The New Un-Normal in Multifamily
Multifamily Finance Absorbing the Impact of COVID, but More Jolts May Be Ahead
Amidst the 2020 economic jolts, the mission to deliver more housing to more Americans remains paramount and more necessary than ever before. As a result, Fannie Mae and Freddie Mac are actively quoting, and lenders are originating and closing deals. To date, the multifamily sector is surprising the industry’s naysayers and continuing to outperform other property types in the face of the economic impacts of the COVID-19 pandemic. Key indicators for multifamily owners, including rent collection and tenant retention, have remained strong, likely supported by the federal stimulus package delivering assistance to individuals and businesses.
However, no sector of commercial real estate has been wholly unscathed by the pandemic-related shutdowns. Looking ahead, multifamily owners and lenders are facing uncertainty as the country begins to climb from record-high unemployment levels1 and a deep recession.
As part of the Mortgage Bankers’ Association (MBA) webinar, “The New Un-Normal in Multifamily,” KeyBank Real Estate Capital’s Janette O’Brien, head of multifamily production, joined Greg Willett, chief economist for RealPage, and Jamie Woodwell, vice president of commercial/multifamily research, MBA, to discuss the state of the multifamily market and how it will be part of the country’s recovery.
Multifamily Data Has Some Bright Spots Amid Turmoil
When stay-at-home orders forced businesses to shut down across the country, the American economy began a precipitous drop. Through the Coronavirus Aid, Relief and Economic Security (CARES) Act more than $2 trillion in relief was distributed, including through enhanced unemployment benefits and direct stimulus payments to households.2 This assistance may have helped sustain multifamily housing through the initial wave of the pandemic. Panelists discussed some key observations from March through May, including:
- Renters are staying put: Apartment retention rates hit a record high in April, at 57.9%.3 This alleviates some of the immediate burden on owners of having to market to new tenants. However, panelists pointed out some of this retention came through short-term extensions, which may mean a dip has been delayed, not avoided.
- Collections have been solid: According to the National Multifamily Housing Council, “Americans are prioritizing rent, and the work apartment firms did to create flexible payment plans is paying dividends.” The agency found that more than 93% of apartment households made a full or partial rent payment by May 27.4
- New leases and effective asking prices are causing concern: New lease signings, which had seen a 45% drop in March, are beginning to recover, and the volume of property website traffic, which had also sustained a big hit, is also starting to rebound. Also troubling is that effective asking rents, or listed prices minus stated discounts, are declining. After month-to-month rent drops occurred in both April and May, effective asking rents are now down on an annual basis for the first time since the middle of 2010, according to RealPage.5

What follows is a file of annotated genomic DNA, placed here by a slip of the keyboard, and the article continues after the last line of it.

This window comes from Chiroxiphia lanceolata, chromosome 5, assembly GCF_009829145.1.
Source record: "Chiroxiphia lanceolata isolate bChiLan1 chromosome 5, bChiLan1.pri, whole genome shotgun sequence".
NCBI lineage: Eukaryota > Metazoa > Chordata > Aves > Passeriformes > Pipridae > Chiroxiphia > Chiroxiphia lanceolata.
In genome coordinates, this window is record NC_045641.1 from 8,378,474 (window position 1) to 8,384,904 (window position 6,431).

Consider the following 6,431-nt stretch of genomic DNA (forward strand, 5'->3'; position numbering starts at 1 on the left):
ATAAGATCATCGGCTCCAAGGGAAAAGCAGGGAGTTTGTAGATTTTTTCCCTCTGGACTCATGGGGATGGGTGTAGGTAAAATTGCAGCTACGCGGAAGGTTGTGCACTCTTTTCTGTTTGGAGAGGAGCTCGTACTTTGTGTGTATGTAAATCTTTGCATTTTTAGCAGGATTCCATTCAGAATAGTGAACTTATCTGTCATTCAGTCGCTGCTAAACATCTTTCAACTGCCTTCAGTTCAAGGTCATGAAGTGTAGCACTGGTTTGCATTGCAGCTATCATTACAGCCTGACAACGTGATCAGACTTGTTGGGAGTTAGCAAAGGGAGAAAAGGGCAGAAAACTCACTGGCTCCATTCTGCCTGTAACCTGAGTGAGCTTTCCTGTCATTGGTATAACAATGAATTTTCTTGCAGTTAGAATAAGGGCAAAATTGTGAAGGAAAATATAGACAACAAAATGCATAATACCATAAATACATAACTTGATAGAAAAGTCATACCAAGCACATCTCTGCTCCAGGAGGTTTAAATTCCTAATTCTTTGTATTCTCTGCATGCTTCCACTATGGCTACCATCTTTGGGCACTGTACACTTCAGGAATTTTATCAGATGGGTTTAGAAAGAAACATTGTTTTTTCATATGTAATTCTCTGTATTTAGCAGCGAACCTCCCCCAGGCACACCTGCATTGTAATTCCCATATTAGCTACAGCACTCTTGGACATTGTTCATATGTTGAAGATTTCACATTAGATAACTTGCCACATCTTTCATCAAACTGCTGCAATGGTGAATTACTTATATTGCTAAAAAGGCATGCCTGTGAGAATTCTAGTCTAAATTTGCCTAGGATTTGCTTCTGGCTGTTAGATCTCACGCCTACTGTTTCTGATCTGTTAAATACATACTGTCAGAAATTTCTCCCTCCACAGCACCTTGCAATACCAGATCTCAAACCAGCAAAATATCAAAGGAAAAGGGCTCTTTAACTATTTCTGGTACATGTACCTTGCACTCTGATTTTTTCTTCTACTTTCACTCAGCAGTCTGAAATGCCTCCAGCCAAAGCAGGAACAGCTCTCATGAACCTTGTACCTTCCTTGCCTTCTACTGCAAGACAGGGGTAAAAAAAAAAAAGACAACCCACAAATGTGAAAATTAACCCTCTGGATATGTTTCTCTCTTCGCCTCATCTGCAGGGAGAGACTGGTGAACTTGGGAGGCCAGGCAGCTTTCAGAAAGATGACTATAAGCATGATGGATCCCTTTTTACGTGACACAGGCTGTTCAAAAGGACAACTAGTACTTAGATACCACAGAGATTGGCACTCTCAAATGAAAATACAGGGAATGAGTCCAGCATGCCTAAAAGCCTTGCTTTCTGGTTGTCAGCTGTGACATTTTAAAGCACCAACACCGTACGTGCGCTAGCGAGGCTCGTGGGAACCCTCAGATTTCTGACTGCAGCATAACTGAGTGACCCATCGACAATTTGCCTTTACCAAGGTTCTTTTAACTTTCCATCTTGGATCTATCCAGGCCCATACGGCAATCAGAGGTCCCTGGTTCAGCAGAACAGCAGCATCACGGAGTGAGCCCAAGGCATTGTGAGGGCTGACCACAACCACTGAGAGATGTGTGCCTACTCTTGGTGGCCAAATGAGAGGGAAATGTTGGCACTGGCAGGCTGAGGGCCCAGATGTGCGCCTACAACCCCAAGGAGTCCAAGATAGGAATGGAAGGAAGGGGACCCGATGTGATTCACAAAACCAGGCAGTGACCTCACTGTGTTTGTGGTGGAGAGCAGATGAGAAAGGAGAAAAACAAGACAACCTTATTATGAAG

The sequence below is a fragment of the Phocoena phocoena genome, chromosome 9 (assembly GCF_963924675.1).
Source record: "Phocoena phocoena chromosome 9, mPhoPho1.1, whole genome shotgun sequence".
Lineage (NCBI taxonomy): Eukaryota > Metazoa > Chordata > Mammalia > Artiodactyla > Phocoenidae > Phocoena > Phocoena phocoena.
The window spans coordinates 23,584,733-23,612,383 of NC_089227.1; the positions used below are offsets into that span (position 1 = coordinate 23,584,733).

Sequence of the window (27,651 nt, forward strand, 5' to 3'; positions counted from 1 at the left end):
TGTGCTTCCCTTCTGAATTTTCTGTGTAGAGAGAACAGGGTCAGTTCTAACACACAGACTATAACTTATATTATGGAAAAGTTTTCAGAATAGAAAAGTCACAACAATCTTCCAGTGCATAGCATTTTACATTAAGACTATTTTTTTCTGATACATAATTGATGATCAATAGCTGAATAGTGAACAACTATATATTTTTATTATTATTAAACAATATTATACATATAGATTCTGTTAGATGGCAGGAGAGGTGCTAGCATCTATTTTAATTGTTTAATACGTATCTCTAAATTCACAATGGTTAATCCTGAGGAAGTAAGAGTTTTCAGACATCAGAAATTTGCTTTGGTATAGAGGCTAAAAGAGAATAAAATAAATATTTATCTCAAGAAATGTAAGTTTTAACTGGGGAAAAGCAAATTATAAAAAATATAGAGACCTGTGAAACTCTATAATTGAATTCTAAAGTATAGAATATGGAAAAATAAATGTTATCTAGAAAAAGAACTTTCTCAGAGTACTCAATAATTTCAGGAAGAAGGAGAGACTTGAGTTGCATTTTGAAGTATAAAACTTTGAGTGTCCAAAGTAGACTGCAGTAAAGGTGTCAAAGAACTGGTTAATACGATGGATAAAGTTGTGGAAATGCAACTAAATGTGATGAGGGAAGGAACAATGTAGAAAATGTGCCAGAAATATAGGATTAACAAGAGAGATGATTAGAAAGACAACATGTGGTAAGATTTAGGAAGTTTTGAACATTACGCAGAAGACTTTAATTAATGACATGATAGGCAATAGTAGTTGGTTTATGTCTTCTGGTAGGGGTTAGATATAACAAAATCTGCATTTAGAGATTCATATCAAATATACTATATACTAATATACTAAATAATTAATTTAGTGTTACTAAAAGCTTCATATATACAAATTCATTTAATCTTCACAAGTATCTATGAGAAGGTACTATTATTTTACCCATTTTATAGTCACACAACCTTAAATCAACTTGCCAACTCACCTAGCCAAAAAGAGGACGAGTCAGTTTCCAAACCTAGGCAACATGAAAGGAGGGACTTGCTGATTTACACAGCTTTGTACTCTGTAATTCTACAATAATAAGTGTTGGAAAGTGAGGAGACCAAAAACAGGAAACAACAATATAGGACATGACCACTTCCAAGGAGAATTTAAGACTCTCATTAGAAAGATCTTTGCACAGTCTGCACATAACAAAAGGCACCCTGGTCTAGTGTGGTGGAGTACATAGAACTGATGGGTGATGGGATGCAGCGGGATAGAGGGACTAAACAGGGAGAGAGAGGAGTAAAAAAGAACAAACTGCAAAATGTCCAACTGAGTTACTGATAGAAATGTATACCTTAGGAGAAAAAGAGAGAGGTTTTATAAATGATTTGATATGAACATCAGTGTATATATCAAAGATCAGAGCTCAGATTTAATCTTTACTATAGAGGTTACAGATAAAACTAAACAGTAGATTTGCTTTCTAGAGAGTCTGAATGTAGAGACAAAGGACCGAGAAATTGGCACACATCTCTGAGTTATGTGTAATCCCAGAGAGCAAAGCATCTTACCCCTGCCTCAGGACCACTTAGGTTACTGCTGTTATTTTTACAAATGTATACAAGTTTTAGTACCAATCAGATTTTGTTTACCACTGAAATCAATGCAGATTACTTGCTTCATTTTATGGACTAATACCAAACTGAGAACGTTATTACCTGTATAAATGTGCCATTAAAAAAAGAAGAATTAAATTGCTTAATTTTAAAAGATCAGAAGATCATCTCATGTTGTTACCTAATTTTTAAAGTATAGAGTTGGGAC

Multifamily Lending Pace Holds Steady
The lending side of the multifamily financing market remains busy, said O’Brien, but new loan requests are showing a slight slowdown. In particular, borrowers should take note if the incredible demand for affordable housing products that preceded the pandemic persists. Affordable and workforce housing as multifamily categories continue to be highly sought-after property types. Overall in May, KeyBank has closed more than 51 multifamily deals for more than $1 billon of value.
Fannie Mae and Freddie Mac are providing substantial liquidity to lenders during the COVID-19 response and supporting borrowers, notes O'Brien. Freddie Mac is increasing volume through its index lock and early-rate lock options, while Fannie Mae announced it will consider additional waivers on reserves for lower-leverage deals.
According to O'Brien, other subsectors of multifamily housing, including student housing and seniors housing, are both experiencing specific pandemic-related challenges, "The door is not completely closed for the right borrower in student housing that has an established relationship with a university, but questions about when and how students will return to living near campuses need to be answered." On the other hand, the agencies are holding on any seniors housing lending, which has borne the greatest brunt from the pandemic due to health concerns about the spread of disease within nursing homes and other senior care facilities.
No Sure Answers Ahead, but Multifamily Still Closing
As the United States comes back from the economic impacts of the COVID-19 pandemic, multifamily professionals are feeling more positive now than they did at the pandemic’s peak. Yet when they look forward, they face many unknowns.
Economists are currently predicting a “swoosh”-shaped recovery, which will take longer than the hoped-for V-shaped recovery.6 Bringing back the jobs lost during this downturn may take years, and future federal programs are unknown. As in previous recessions, renters’ appetite for Class A rent may decrease, and households may double up, further affecting the demand for multifamily and shifting some demand to lower-priced asset classes.
The real estate industry itself is learning how to keep relationships and deal volume robust without key conferences and in-person meetings. In a turbulent environment, having the right financial advisor that can provide strategy and deal execution is more important than ever.
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